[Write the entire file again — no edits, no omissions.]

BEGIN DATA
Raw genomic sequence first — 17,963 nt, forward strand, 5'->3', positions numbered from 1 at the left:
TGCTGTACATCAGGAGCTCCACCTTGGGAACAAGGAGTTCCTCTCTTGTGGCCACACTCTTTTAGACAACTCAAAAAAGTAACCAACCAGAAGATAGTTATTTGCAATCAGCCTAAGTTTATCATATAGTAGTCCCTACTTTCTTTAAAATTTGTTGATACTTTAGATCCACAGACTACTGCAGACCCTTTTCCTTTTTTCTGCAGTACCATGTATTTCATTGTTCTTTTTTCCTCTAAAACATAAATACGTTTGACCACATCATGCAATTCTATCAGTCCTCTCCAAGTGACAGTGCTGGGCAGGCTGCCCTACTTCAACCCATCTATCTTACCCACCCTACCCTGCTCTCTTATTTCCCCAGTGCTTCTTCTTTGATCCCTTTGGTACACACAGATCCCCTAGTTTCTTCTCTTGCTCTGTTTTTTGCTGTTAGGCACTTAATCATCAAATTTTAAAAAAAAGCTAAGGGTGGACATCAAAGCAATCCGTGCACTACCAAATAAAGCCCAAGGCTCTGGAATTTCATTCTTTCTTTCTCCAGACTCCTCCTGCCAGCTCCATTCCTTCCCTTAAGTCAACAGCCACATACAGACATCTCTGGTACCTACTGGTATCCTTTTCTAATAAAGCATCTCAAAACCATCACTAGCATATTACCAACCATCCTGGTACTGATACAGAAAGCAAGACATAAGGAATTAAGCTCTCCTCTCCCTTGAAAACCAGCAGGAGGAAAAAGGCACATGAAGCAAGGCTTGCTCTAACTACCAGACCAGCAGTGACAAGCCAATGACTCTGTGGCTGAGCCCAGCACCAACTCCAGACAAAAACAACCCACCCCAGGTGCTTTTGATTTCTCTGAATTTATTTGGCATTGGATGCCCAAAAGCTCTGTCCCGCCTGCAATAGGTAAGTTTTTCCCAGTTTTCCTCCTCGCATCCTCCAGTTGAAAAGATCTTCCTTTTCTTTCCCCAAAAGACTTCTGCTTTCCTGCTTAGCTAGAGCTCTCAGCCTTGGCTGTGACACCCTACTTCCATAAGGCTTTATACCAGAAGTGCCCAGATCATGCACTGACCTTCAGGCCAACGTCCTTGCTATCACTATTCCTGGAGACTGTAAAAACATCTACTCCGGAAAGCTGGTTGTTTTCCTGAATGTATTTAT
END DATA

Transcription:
Raw genomic sequence first — 17,963 nt, forward strand, 5'->3', positions numbered from 1 at the left:
TGCTGTACATCAGGAGCTCCACCTTGGGAACAAGGAGTTCCTCTCTTGTGGCCACACTCTTTTAGACAACTCAAAAAAGTAACCAACCAGAAGATAGTTATTTGCAATCAGCCTAAGTTTATCATATAGTAGTCCCTACTTTCTTTAAAATTTGTTGATACTTTAGATCCACAGACTACTGCAGACCCTTTTCCTTTTTTCTGCAGTACCATGTATTTCATTGTTCTTTTTTCCTCTAAAACATAAATACGTTTGACCACATCATGCAATTCTATCAGTCCTCTCCAAGTGACAGTGCTGGGCAGGCTGCCCTACTTCAACCCATCTATCTTACCCACCCTACCCTGCTCTCTTATTTCCCCAGTGCTTCTTCTTTGATCCCTTTGGTACACACAGATCCCCTAGTTTCTTCTCTTGCTCTGTTTTTTGCTGTTAGGCACTTAATCATCAAATTTTAAAAAAAAGCTAAGGGTGGACATCAAAGCAATCCGTGCACTACCAAATAAAGCCCAAGGCTCTGGAATTTCATTCTTTCTTTCTCCAGACTCCTCCTGCCAGCTCCATTCCTTCCCTTAAGTCAACAGCCACATACAGACATCTCTGGTACCTACTGGTATCCTTTTCTAATAAAGCATCTCAAAACCATCACTAGCATATTACCAACCATCCTGGTACTGATACAGAAAGCAAGACATAAGGAATTAAGCTCTCCTCTCCCTTGAAAACCAGCAGGAGGAAAAAGGCACATGAAGCAAGGCTTGCTCTAACTACCAGACCAGCAGTGACAAGCCAATGACTCTGTGGCTGAGCCCAGCACCAACTCCAGACAAAAACAACCCACCCCAGGTGCTTTTGATTTCTCTGAATTTATTTGGCATTGGATGCCCAAAAGCTCTGTCCCGCCTGCAATAGGTAAGTTTTTCCCAGTTTTCCTCCTCGCATCCTCCAGTTGAAAAGATCTTCCTTTTCTTTCCCCAAAAGACTTCTGCTTTCCTGCTTAGCTAGAGCTCTCAGCCTTGGCTGTGACACCCTACTTCCATAAGGCTTTATACCAGAAGTGCCCAGATCATGCACTGACCTTCAGGCCAACGTCCTTGCTATCACTATTCCTGGAGACTGTAAAAACATCTACTCCGGAAAGCTGGTTGTTTTCCTGAATGTATTTAT